The Dolmabahce Palace, Istanbul
The Dolmabahce Palace

After the 1st World War and the defeat of the Ottoman empire, the Sultan's influence was greatly reduced, and a form of democracy was introduced. This, however, was greatly under the control of the army, and in 1922 at the instigation of the Generals (who at this stage had simply elected Ataturk as their spokesman), encouraged the Sultan and his family to go into exile, first to Nice and then to Rome. The last Sultan died in 1927 and is buried in Damascus. His descendents were allowed to return to Turkey in 1960. His grand daughter has written a book about the events of this time, but I'm not sure if it is still in print.

Dolmabahce Palace main entrance, Istanbul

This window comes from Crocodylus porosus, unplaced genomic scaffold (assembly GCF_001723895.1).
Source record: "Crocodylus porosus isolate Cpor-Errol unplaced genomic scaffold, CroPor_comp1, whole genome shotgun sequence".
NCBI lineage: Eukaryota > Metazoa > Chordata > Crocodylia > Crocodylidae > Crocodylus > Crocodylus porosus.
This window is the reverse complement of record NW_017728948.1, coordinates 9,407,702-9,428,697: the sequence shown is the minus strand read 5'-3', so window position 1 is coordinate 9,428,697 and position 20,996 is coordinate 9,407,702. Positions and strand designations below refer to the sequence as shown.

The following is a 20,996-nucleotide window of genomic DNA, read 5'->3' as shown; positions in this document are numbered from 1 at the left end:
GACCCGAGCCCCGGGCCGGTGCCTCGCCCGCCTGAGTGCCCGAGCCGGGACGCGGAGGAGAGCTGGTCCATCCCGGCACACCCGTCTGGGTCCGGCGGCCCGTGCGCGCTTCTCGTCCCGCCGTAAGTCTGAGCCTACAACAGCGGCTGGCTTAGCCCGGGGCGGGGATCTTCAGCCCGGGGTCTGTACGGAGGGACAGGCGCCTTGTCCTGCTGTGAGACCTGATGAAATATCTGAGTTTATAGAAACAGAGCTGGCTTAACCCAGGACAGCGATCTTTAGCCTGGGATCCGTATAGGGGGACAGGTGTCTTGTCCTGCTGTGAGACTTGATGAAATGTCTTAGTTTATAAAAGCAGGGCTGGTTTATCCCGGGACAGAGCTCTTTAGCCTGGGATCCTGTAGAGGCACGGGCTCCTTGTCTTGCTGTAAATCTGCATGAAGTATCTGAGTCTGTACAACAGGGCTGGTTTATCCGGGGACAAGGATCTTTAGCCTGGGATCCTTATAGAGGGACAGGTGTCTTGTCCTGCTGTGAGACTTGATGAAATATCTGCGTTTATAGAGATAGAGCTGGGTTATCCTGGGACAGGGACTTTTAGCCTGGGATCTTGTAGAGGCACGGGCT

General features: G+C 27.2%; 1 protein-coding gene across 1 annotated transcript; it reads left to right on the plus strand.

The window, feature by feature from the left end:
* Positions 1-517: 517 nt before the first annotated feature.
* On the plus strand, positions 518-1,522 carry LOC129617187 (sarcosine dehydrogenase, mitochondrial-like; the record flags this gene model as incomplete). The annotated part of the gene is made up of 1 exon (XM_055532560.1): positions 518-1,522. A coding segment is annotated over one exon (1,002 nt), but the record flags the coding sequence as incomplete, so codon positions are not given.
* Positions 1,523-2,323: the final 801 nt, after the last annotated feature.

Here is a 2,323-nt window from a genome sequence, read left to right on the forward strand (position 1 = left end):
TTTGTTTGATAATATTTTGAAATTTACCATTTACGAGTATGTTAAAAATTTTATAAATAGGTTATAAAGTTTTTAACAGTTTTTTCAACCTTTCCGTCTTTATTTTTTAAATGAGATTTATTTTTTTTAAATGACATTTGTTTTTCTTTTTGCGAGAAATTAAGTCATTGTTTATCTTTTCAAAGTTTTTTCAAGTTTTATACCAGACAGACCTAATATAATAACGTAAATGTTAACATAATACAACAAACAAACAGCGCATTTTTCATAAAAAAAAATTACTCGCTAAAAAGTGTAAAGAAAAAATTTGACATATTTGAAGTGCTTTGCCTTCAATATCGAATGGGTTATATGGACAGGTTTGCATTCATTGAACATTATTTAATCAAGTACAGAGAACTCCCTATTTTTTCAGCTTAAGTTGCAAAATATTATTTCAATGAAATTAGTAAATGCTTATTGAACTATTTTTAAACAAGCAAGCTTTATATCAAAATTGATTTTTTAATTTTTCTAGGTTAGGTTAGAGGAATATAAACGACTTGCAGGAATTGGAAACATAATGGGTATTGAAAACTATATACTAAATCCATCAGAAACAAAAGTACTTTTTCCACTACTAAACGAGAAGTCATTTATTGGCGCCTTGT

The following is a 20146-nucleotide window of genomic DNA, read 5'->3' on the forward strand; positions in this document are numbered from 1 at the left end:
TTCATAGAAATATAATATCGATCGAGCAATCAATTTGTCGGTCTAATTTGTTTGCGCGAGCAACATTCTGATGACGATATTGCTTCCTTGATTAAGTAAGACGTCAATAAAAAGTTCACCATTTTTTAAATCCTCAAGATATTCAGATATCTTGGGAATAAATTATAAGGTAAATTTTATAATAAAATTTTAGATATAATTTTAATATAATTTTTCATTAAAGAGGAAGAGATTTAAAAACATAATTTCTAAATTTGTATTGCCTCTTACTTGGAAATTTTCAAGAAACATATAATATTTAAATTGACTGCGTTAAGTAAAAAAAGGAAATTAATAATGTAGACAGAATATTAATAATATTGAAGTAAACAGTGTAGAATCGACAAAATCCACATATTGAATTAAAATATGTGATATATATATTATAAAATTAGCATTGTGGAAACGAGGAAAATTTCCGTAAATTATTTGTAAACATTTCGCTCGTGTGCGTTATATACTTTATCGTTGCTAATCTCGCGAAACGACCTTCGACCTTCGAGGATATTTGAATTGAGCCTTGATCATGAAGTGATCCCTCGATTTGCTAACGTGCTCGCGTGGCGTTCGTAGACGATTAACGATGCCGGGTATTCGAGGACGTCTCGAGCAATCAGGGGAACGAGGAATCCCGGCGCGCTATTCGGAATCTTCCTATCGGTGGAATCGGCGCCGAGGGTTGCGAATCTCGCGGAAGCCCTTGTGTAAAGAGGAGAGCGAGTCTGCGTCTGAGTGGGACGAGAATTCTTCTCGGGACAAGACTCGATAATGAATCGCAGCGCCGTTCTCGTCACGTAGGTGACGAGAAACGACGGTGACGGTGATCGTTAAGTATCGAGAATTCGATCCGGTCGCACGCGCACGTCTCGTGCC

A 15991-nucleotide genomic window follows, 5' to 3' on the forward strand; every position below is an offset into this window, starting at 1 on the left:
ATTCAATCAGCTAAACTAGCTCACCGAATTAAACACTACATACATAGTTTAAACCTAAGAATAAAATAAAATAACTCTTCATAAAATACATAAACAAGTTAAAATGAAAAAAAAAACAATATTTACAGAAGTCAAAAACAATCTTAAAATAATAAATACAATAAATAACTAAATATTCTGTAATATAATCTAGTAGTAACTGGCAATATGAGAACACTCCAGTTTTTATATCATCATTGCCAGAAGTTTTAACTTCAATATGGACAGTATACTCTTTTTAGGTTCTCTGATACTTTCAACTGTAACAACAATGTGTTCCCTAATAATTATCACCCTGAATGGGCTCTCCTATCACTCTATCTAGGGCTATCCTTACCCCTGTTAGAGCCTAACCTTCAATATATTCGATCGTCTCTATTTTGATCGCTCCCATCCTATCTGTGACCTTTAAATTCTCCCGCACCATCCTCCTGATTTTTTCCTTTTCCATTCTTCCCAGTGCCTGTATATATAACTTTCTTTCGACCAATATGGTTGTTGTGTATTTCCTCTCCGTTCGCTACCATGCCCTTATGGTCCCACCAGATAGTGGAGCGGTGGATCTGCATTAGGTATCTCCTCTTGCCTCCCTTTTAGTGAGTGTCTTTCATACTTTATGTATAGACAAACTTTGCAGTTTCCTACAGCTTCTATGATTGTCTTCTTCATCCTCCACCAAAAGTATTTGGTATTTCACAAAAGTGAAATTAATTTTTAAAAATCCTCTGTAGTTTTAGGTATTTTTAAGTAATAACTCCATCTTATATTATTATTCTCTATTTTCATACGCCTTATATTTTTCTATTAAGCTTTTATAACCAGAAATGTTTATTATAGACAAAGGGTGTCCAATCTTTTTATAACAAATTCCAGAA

The Palace Main Entrance
The gardens at the Dolmabaahce Palace, Istanbul
The Palace Gardens
The interior of the Dolmabahce Palace, Istanbul
The Palace Interior

When the Sultan left the country, most of the Palace became a museum. Photography here is strictly controlled. If you want to take your camera in, it costs 6YTL, and to prove it, they attach a label to your camera. Flash is strictly forbidden, and it has been known for them to confiscate the cameras of offenders. Ataturk died here in 1938.

The Byzantine cistern, Istanbul
The Byzantine cistern, Istanbul
The Byzantine cistern, Istanbul

After the palace, the tour was programmed to visit the Camlica Hill, where I had been yesterday, so by leaving the tour at this stage I was able to visit the Byzantine Cistern.

Hyderpasha Station, Istanbul